The opinion section of The Loyalist runs a staff editorial written by the opinion editors endorsing a change widely supported by both members of the staff and the student body. These editorials are not meant to be controversial or polarizing when compared to some of the other pieces in the section. With that said, this specific editorial is a call to civility and political understanding on both sides of the spectrum and is not meant to attack a particular political view or position.
Recently, a rival high school of Loyola released a podcast where some students with right-leaning views lambasted the left-wingers and the overall liberal environment of their school community. Without a countering voice to argue the points being made, the podcast turned into an echo-chamber for wild straw-men of liberal positions and views. Conversely, comedian Jimmy Kimmel’s saying that he “wouldn’t want to have a conversation” with his viewers who disagree with his relatively liberal opinions on gun control and health-care reform also perpetuates the political intolerance of an opposing view. These instances of a lack of understanding between the two sides are a part of a concerning trend of political polarization in this country.
The American citizen has seemingly grown more partisan in this last election cycle. According to Pew Research, 81% of Democrats approved of President Obama’s performance in office, contrasted with 14% of Republicans approval rating of the former president across his eight-year term. With the election of President Donald J. Trump, many people on both sides of the political divide in this country have either clinged to or protested against the President and his policies. Such polarization neglects the majority of moderate or non-partisan Americans and breeds the attitudes and ignorance which lead to a divisive podcast from a high school newspaper or an idiotic comment from a famous comedian.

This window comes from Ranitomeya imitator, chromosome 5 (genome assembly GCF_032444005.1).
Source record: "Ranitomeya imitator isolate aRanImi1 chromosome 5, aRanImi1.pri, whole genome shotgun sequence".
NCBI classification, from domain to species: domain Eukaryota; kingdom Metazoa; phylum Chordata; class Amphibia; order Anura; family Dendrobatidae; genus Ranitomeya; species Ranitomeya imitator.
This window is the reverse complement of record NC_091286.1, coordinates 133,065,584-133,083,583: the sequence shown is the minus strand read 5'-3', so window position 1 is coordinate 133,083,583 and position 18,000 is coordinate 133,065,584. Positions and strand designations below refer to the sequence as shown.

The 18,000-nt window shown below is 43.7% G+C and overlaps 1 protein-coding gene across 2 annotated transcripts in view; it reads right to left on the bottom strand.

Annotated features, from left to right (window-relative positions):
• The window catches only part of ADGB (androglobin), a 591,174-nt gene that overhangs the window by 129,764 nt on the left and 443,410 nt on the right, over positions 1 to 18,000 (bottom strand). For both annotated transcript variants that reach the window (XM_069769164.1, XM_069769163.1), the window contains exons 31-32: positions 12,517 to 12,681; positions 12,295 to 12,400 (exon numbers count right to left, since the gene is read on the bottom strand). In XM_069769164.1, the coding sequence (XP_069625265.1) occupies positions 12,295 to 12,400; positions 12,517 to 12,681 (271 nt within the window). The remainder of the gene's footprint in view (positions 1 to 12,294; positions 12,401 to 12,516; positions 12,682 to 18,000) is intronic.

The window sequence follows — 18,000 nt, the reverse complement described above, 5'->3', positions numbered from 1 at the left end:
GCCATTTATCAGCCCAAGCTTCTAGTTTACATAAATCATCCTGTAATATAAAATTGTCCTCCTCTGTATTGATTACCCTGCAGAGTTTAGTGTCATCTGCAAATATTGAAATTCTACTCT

In this divisive political atmosphere, there are obvious measures to receive unbiased coverage of news and events. However, in the context of Loyola’s diverse community of different races, sexual orientations, and political affiliations, the best way to combat this continuity of unhealthy political rhetoric is through striving for bipartisanship and fostering understanding.
Mahatma Gandhi once encouraged his supporters to “be the change you wish to see in the world,” and this wisdom has been echoed by Loyola High School’s administration in past years with the 2014 First-Year Retreat. In this political climate, Loyola students can truly be agents of change through creating an atmosphere of healthy civil discourse, accomplished through actions such as simply talking about events and issues in a variety of forums: classrooms, clubs, and even publications.
The sign of a healthy civil society is political efficacy, and by encouraging a sense of diversity in every sense through political understanding, we as the Loyola community can avoid the echo-chamber of regurgitated talking points centered around a single political affiliation. Obviously, the administration has combatted this growing divisiveness through incorporating the Office of Equity and Inclusion, which has begun putting on events bringing together students of different backgrounds and perspective to speak on their experiences––such as their October 6 event focusing on race and gender.
However, to truly create an environment where every voice of every ace, sexual orientation, or political leaning, is heard, the Loyola community must promote a medium through which such dialogues can occur, because, with so many backgrounds and perspectives along with a sense of civility, the student body, faculty, and staff at Loyola can truly achieve the diversity of thought in an environment which promotes any and all views.
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